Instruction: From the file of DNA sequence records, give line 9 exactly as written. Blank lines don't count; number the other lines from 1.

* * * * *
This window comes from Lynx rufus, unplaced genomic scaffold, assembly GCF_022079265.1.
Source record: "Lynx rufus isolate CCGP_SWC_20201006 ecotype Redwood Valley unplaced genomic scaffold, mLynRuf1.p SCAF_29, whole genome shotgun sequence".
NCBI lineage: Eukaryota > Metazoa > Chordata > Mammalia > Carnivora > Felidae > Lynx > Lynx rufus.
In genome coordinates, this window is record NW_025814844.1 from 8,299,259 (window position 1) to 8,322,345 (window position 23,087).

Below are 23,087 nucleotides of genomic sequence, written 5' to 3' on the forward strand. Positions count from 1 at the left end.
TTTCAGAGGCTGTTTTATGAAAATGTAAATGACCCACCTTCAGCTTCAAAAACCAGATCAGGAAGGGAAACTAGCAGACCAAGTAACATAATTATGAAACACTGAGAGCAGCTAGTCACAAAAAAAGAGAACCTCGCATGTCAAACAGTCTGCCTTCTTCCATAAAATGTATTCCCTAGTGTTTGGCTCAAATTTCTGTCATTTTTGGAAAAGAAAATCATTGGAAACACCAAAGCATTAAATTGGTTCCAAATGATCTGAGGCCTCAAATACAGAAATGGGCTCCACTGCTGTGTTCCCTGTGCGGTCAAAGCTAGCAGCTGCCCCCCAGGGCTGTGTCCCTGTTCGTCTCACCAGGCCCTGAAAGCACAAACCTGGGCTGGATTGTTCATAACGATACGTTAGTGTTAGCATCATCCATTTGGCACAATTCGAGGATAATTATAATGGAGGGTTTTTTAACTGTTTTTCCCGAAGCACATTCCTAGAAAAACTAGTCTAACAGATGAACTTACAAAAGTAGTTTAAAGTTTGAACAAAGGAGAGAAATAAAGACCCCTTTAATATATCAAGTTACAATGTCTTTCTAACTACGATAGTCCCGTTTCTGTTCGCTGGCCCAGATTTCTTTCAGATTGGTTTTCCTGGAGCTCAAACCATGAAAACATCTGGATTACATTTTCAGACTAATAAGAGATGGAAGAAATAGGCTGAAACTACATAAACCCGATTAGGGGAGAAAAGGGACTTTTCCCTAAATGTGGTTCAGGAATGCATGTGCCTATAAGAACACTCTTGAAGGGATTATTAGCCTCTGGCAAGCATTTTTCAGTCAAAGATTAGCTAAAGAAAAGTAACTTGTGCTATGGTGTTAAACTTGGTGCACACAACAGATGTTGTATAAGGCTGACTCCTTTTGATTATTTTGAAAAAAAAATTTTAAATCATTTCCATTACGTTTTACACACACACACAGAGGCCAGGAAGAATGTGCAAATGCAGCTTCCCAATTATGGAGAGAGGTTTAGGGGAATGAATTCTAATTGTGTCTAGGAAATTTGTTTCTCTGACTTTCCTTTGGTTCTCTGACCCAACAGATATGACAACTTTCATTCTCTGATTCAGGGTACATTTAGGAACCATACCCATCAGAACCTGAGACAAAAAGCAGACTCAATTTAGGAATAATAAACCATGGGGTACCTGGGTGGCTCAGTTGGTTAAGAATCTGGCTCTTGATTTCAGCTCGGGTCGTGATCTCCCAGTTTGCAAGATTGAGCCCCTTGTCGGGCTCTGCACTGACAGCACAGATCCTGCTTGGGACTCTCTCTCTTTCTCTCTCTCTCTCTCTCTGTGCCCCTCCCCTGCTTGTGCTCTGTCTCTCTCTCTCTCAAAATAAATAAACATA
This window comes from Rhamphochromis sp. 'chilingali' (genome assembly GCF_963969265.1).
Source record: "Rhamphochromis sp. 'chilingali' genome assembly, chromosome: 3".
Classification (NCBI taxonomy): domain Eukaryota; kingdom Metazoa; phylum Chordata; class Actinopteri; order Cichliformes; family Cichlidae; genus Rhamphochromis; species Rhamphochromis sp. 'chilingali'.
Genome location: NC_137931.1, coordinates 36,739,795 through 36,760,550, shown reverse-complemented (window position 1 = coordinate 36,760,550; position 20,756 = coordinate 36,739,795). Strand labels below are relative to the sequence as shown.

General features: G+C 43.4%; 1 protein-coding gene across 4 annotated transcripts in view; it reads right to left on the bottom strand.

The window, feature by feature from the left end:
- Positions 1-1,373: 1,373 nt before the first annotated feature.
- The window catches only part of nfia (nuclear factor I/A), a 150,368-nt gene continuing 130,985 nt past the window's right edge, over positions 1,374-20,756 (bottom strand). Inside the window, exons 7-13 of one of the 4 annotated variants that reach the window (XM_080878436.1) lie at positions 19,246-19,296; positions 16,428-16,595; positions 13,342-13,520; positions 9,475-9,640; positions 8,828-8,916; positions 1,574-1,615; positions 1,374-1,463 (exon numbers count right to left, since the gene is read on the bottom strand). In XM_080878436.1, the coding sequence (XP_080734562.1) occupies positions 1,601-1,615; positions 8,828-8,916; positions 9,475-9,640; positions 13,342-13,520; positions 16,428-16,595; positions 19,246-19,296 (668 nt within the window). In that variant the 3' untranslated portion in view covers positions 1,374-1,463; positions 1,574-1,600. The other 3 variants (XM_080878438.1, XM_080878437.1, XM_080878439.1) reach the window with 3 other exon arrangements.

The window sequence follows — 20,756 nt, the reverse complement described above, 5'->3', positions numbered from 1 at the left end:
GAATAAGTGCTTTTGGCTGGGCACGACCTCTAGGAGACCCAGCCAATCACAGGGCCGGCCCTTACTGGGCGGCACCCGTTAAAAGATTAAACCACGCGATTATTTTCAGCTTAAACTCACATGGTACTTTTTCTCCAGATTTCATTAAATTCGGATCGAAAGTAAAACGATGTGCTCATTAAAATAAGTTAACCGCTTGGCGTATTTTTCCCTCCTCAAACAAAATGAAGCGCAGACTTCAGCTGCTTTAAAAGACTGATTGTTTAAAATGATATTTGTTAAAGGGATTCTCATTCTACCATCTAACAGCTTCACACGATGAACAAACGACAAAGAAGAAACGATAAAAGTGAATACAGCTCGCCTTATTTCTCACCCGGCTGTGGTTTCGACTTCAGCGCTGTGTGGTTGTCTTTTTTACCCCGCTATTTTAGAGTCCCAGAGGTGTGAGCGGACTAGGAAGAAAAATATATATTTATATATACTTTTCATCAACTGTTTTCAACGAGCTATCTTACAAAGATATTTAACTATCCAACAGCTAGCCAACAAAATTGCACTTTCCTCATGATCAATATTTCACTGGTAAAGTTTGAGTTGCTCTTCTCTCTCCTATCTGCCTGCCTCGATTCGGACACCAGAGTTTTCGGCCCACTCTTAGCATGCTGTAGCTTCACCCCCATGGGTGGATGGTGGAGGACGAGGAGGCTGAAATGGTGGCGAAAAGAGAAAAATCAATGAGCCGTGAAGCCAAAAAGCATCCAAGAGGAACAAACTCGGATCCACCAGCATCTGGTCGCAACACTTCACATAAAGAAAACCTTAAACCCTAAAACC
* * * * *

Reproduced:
Classification (NCBI taxonomy): domain Eukaryota; kingdom Metazoa; phylum Chordata; class Actinopteri; order Cichliformes; family Cichlidae; genus Rhamphochromis; species Rhamphochromis sp. 'chilingali'.